In this seminar, I will attempt to convey my newfound enthusiasm for a fantastic nexus of free software for highly collaborative computing: {Jupyter + iPython + GitHub}. I am dizzily imagining whole curricula in this space, perhaps displacing books. My whole research workflow will now be in Jupyter. It's even a communication vehicle: In addition to being a computational code, a Jupyter notebook can also be both an eye-friendly formatted document with math and text and hyperlinks (as well as the code and its resulting figures), and furthermore a slide show! And it is all naturally collaborative – world-shared, mix-and-matchable, yet with traceable contribution histories. If you want to follow along "live", consider doing these instructions and bringing your laptop. Or, just listen and learn.

Feb 21: Dr. Yoshiaki Miyamoto (RSMAS)

A Dynamical Mechanism for Secondary Eyewall Formation

This study proposes that secondary eyewall formation (SEF) of tropical cyclones (TCs) can be attributed to an instability of flow in the free atmosphere coupled with Ekman pumping. Unstable solutions of a 1.5-layer shallow water system are obtained under fast wind speed conditions in the free atmosphere. The instability condition derived in the linear model indicates the importance of the ratio of vorticity to angular velocity, and the condition is more likely to be satisfied when the ratio is large and its radial gradient is positive. In other words, fast angular velocity, low absolute vertical vorticity, small negative radial gradient of angular velocity, and large gradient of vertical vorticity are favorable. Eigenvalue analyses are performed by using a vorticity profile with a secondary maximum with a very small magnitude and a wide range of other parameters.

The growth rate increases with vorticity outside the radius of maximum wind (RMW), the radius of the secondary vorticity maximum, its magnitude, and the Rossby number defined as the ratio of maximum tangential velocity to the RMW multiplied by the Coriolis parameter. Furthermore, the growth rate is positive only between 2 and 7 times the RMW, and it is negative close to or far outside the RMW. These features are consistent with previous observational and modelling studies on SEF. A dimensionless quantity obtained from the unstable condition in the linear theory is applied to SEF events simulated by two different full-physics numerical models. It is observed that the dimensionless parameter increases several hours before a secondary peak of tangential velocity forms, suggesting that the initial process of SEF can be attributed to the proposed theory.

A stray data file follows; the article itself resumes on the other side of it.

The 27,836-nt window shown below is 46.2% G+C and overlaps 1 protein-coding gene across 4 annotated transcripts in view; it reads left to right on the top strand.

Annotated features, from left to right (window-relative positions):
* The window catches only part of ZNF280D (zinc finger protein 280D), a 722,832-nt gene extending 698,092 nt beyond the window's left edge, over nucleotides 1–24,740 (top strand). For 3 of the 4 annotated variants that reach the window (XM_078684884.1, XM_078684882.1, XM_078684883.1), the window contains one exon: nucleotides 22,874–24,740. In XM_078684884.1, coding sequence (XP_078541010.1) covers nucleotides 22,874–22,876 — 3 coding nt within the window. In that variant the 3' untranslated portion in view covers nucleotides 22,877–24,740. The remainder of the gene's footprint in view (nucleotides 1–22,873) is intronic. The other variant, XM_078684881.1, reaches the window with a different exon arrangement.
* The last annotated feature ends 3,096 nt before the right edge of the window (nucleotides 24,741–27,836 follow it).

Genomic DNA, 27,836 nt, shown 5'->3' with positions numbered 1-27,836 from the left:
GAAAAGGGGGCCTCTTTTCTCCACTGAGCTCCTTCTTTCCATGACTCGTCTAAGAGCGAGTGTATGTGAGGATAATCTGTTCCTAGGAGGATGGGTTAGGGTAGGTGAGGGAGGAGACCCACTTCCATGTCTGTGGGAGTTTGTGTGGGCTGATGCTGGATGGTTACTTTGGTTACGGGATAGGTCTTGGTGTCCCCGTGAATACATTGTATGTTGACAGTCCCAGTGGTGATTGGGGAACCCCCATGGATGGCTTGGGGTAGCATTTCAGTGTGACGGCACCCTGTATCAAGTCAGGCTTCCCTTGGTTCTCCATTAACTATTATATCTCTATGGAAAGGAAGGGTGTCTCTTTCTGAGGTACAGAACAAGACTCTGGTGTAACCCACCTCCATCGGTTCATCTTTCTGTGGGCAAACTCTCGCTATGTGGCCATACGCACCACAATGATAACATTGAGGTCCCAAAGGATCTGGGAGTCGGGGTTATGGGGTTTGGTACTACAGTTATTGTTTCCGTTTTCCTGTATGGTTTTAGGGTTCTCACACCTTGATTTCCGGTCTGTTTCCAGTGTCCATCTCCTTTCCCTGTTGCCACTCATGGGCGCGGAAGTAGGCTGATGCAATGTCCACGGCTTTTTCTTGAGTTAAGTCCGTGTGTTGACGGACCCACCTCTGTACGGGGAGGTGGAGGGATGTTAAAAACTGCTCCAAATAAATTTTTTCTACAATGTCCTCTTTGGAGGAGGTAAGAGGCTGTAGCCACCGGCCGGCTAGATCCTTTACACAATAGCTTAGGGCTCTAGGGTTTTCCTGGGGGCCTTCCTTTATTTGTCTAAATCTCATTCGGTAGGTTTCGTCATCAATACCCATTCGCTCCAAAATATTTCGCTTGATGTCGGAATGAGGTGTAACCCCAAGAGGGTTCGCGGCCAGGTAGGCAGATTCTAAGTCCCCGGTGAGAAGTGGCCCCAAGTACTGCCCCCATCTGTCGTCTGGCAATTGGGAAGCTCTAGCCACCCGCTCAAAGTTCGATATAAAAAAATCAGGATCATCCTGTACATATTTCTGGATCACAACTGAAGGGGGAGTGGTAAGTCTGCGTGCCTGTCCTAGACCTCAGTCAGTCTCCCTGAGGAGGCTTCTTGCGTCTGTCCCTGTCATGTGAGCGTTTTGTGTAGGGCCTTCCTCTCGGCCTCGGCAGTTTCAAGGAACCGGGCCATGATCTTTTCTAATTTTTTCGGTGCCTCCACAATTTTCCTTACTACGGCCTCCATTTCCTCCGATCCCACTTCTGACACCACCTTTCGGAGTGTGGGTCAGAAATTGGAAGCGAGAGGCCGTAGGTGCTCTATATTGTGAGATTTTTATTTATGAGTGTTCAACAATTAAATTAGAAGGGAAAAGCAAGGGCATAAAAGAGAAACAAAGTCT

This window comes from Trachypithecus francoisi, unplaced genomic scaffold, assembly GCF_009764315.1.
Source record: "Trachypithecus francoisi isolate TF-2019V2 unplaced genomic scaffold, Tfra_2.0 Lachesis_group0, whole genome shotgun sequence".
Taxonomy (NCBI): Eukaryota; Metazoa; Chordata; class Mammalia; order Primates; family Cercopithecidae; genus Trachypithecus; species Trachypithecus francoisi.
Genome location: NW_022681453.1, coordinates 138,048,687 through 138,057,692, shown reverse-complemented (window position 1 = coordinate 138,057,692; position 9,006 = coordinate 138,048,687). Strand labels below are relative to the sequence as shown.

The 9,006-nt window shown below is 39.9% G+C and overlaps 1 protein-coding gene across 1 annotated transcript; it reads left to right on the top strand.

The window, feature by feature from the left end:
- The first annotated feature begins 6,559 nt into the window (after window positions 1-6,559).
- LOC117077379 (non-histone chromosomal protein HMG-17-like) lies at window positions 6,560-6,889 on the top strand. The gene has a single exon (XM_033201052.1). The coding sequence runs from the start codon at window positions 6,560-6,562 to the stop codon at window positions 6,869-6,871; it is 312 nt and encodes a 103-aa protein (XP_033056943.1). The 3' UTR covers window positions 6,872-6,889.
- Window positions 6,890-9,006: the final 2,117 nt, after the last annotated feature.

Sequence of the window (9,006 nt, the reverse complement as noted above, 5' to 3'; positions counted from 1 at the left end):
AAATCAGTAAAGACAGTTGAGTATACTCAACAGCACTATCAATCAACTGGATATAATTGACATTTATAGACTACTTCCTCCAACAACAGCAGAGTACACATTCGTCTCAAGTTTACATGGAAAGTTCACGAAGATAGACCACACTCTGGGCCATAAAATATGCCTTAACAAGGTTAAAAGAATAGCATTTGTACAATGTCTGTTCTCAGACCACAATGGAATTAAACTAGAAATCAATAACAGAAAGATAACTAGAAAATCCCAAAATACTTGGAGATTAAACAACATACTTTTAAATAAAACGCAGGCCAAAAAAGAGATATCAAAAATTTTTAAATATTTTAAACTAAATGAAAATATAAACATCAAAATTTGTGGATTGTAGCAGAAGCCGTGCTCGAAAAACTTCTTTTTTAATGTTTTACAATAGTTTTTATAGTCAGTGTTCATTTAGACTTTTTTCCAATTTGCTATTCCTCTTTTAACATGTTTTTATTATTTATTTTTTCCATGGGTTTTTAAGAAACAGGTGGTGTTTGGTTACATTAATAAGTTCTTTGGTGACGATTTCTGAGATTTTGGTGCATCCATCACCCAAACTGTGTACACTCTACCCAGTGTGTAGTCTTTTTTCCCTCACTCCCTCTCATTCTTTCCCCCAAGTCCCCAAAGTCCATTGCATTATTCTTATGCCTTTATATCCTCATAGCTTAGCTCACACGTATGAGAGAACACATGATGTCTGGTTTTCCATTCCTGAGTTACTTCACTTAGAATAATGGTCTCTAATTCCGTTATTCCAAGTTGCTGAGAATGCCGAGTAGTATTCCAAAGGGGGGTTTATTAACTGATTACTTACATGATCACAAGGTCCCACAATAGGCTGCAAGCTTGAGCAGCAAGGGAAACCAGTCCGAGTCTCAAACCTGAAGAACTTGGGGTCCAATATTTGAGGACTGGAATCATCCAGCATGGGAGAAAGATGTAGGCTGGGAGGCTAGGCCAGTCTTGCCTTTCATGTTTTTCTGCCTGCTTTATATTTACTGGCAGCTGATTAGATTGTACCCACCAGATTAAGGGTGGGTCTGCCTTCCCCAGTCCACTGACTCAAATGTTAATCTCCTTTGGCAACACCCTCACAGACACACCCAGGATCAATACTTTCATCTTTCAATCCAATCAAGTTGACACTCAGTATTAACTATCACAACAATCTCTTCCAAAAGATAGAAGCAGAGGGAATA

Feb 28: Dr. Matthew Igel (University of California Davis)

The Cloudy Links Between Tropical Bulk-Moisture and Precipitation

The focus of this talk will be on the two-way relationships between moisture, clouds, and precipitation in the tropics. I will begin by discussing the properties of the tropical moisture distribution and the simple, but highly non-linear, way in which precipitation depends on column moisture. This latter relationship is reproduced in a high fidelity, large domain cloud resolving model run in a state of radiative convective equilibrium. Model output will be used to describe the physical pathways that transform atmospheric bulk moisture into surface precipitation. Then, the vertically-integrated column moisture will be broken down into two contributions separated by the base of the melting layer. These new layer moisture quantities will be shown to relate much more intimately with cloud processes and the distribution of cloud types than column moisture. These layers act independently to result in the non-linear coupling between column moisture and precipitation. This result will be confirmed with a combination of AIRS, CloudSat, and GPM satellite observations. Next, I will introduce a new way to use our understanding of precipitation and bulk moisture to construct a simple data-driven global hydrological model. The model is asymptotically integrable and can be used to examine the possible responses of tropical moisture and precipitation to climate warming. This simple analytic model suggests the ensemble of climate models may not simulate a wide enough distribution of possible hydrological responses. Predictions can be related back to process understanding.